Devils in the Details: Diablitos Cantina aims to stand out in a very crowded culinary field
Jennifer Silverberg
Putting the kitsch in kitchen: Punched-tin star lights dangle above the dining room.

On the very first page of its menu, Diablitos Cantina aims to set itself apart from the crowd of local Mexican and Tex-Mex restaurants. "We believe in offering our guests the freshest food made with the highest quality ingredients," reads a note that precedes the section headed "Bocaditos" (snacks), "therefore, complimentary chips and salsa are not available."

Instead, for $2 per person, you and your tablemates can munch housemade chips till the cows come home and reload at the restaurant's salsa bar whenever the mood strikes.

Now, I can think of several reactions one might have upon learning that he or she is about to chow down at a restaurant that charges for chips and salsa. One might applaud a chef for taking a principled stand. One might shrug, having thought nothing of trading cash for chips countless times at Chipotle, that paragon of ethical fast-casual chain dining (no bottomless supply, either). One might get up and leave in a huff.

La Grange Salad is romaine lettuce, mangoes, pico de gallo and roasted corn with an avocado ranch dressing and tortilla strips.
Jennifer Silverberg
La Grange Salad is romaine lettuce, mangoes, pico de gallo and roasted corn with an avocado ranch dressing and tortilla strips.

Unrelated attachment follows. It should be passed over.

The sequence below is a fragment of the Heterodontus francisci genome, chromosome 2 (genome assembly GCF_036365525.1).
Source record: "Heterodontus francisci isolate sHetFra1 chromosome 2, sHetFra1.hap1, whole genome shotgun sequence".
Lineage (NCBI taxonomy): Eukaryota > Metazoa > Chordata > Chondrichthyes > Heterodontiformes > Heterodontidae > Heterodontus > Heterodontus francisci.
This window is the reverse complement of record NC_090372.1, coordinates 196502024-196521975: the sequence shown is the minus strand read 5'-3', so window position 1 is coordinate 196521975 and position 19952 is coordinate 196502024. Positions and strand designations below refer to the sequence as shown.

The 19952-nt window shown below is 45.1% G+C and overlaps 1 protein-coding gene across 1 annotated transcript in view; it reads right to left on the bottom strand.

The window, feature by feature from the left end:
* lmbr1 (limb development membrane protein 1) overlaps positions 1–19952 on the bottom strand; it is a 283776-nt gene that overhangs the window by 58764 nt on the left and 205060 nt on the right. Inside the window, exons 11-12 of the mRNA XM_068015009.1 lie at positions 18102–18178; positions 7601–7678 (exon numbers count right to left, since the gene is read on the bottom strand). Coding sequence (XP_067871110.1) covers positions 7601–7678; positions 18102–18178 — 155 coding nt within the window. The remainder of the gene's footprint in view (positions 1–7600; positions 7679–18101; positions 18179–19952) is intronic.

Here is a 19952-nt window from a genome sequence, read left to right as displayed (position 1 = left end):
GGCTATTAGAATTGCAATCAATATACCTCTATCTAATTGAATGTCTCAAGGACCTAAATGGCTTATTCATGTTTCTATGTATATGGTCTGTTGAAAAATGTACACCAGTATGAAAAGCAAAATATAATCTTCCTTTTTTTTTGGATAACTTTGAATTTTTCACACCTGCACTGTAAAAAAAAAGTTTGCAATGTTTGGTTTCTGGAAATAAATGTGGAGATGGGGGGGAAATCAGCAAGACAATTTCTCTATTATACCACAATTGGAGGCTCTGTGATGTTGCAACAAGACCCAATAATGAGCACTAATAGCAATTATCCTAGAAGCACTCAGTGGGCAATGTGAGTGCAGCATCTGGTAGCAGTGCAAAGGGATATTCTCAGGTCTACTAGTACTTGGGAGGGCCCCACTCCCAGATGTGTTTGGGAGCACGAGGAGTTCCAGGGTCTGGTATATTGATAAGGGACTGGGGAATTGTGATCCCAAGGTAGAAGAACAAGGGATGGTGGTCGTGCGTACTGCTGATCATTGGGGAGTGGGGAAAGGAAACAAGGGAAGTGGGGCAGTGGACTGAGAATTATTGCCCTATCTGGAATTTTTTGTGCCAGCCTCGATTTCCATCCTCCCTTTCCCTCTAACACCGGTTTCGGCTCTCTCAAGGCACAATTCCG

Location Info

Map

Diablitos Cantina

3761 Laclede Ave.
St. Louis, MO 63108

Category: Restaurant > Mexican

Region: St. Louis - Central West End

Details

Diablitos Cantina
Tacos al pastor...$9
Enchiladas suizas...$9
"The Austin"...$10
3761 Laclede Avenue; 314-644-4430.
Hours: 11 a.m.-11 p.m. daily. (Bar open till 1:30 a.m. daily.)

Let me suggest that the most appropriate response is wary relief. If Diablitos Cantina is charging you $2 for these chips and salsas, then you definitely don't want the chips and salsa they'd have given you for free.

Diablitos opened just before Christmas, the latest venture from Ami Grimes and Gurpreet Prada, whose In Good Company firm also operates Café Ventana, Sanctuaria and the craft brewery Cathedral Square. Diablitos is located just off Laclede Avenue amid a cluster of Saint Louis University dorms; in fact, SLU owns the building. Step through the door, though, and you're not on campus anymore. The décor is to kitsch what Soviet socialist realism is to propaganda, which is to say an appalling apotheosis. Dozens of large, punched-tin "star" light fixtures cluster above the front half of the large dining room ­— so many that you might wonder if you've wandered into a lighting showroom that specializes in large, punched-tin "star" fixtures. Catholic iconography abounds, including an entire wall covered with reclaimed church doors of varying shapes and sizes. There is a mirror ball of sorts, fashioned from a trio of Day of the Dead-style skulls, stacked one atop the other, and spinning.

Of course, kitsch tends to recede from view if you're distracted by good food.